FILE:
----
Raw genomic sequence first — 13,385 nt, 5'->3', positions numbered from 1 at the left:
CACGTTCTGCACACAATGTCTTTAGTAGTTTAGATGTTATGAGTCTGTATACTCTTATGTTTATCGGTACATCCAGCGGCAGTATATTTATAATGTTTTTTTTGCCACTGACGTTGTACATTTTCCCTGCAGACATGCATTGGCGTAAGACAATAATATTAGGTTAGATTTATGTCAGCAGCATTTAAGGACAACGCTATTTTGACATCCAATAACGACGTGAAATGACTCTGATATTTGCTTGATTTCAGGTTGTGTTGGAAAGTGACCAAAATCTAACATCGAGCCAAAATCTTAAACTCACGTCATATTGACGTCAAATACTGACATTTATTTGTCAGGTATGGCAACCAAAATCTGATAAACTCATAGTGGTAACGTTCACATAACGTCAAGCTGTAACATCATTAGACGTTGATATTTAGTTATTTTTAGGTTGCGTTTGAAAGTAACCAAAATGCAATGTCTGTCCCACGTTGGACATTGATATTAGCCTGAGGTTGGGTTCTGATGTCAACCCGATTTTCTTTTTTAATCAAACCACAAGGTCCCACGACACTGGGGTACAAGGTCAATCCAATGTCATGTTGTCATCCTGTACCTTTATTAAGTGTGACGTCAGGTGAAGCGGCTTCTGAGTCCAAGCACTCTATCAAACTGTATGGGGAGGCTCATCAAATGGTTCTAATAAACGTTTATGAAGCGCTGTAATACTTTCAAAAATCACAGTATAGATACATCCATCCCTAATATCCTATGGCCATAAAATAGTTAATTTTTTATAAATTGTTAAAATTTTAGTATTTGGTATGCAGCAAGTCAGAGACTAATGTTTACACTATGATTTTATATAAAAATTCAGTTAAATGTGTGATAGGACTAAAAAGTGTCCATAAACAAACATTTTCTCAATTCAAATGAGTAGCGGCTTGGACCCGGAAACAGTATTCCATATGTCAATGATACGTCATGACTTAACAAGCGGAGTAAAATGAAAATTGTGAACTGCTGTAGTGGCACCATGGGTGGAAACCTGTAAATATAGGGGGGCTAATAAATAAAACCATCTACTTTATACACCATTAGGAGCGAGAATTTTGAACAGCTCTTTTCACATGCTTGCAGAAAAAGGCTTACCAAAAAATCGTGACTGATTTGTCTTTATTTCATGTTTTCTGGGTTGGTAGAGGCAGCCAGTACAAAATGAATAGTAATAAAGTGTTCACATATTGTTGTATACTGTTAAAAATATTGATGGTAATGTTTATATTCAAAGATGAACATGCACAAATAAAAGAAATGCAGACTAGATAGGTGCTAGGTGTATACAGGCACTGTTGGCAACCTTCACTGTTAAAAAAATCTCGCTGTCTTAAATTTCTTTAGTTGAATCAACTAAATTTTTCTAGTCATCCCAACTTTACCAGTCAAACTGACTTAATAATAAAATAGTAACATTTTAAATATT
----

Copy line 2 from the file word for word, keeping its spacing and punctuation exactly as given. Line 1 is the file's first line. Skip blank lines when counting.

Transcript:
CACGTTCTGCACACAATGTCTTTAGTAGTTTAGATGTTATGAGTCTGTATACTCTTATGTTTATCGGTACATCCAGCGGCAGTATATTTATAATGTTTTTTTTGCCACTGACGTTGTACATTTTCCCTGCAGACATGCATTGGCGTAAGACAATAATATTAGGTTAGATTTATGTCAGCAGCATTTAAGGACAACGCTATTTTGACATCCAATAACGACGTGAAATGACTCTGATATTTGCTTGATTTCAGGTTGTGTTGGAAAGTGACCAAAATCTAACATCGAGCCAAAATCTTAAACTCACGTCATATTGACGTCAAATACTGACATTTATTTGTCAGGTATGGCAACCAAAATCTGATAAACTCATAGTGGTAACGTTCACATAACGTCAAGCTGTAACATCATTAGACGTTGATATTTAGTTATTTTTAGGTTGCGTTTGAAAGTAACCAAAATGCAATGTCTGTCCCACGTTGGACATTGATATTAGCCTGAGGTTGGGTTCTGATGTCAACCCGATTTTCTTTTTTAATCAAACCACAAGGTCCCACGACACTGGGGTACAAGGTCAATCCAATGTCATGTTGTCATCCTGTACCTTTATTAAGTGTGACGTCAGGTGAAGCGGCTTCTGAGTCCAAGCACTCTATCAAACTGTATGGGGAGGCTCATCAAATGGTTCTAATAAACGTTTATGAAGCGCTGTAATACTTTCAAAAATCACAGTATAGATACATCCATCCCTAATATCCTATGGCCATAAAATAGTTAATTTTTTATAAATTGTTAAAATTTTAGTATTTGGTATGCAGCAAGTCAGAGACTAATGTTTACACTATGATTTTATATAAAAATTCAGTTAAATGTGTGATAGGACTAAAAAGTGTCCATAAACAAACATTTTCTCAATTCAAATGAGTAGCGGCTTGGACCCGGAAACAGTATTCCATATGTCAATGATACGTCATGACTTAACAAGCGGAGTAAAATGAAAATTGTGAACTGCTGTAGTGGCACCATGGGTGGAAACCTGTAAATATAGGGGGGCTAATAAATAAAACCATCTACTTTATACACCATTAGGAGCGAGAATTTTGAACAGCTCTTTTCACATGCTTGCAGAAAAAGGCTTACCAAAAAATCGTGACTGATTTGTCTTTATTTCATGTTTTCTGGGTTGGTAGAGGCAGCCAGTACAAAATGAATAGTAATAAAGTGTTCACATATTGTTGTATACTGTTAAAAATATTGATGGTAATGTTTATATTCAAAGATGAACATGCACAAATAAAAGAAATGCAGACTAGATAGGTGCTAGGTGTATACAGGCACTGTTGGCAACCTTCACTGTTAAAAAAATCTCGCTGTCTTAAATTTCTTTAGTTGAATCAACTAAATTTTTCTAGTCATCCCAACTTTACCAGTCAAACTGACTTAATAATAAAATAGTAACATTTTAAATATT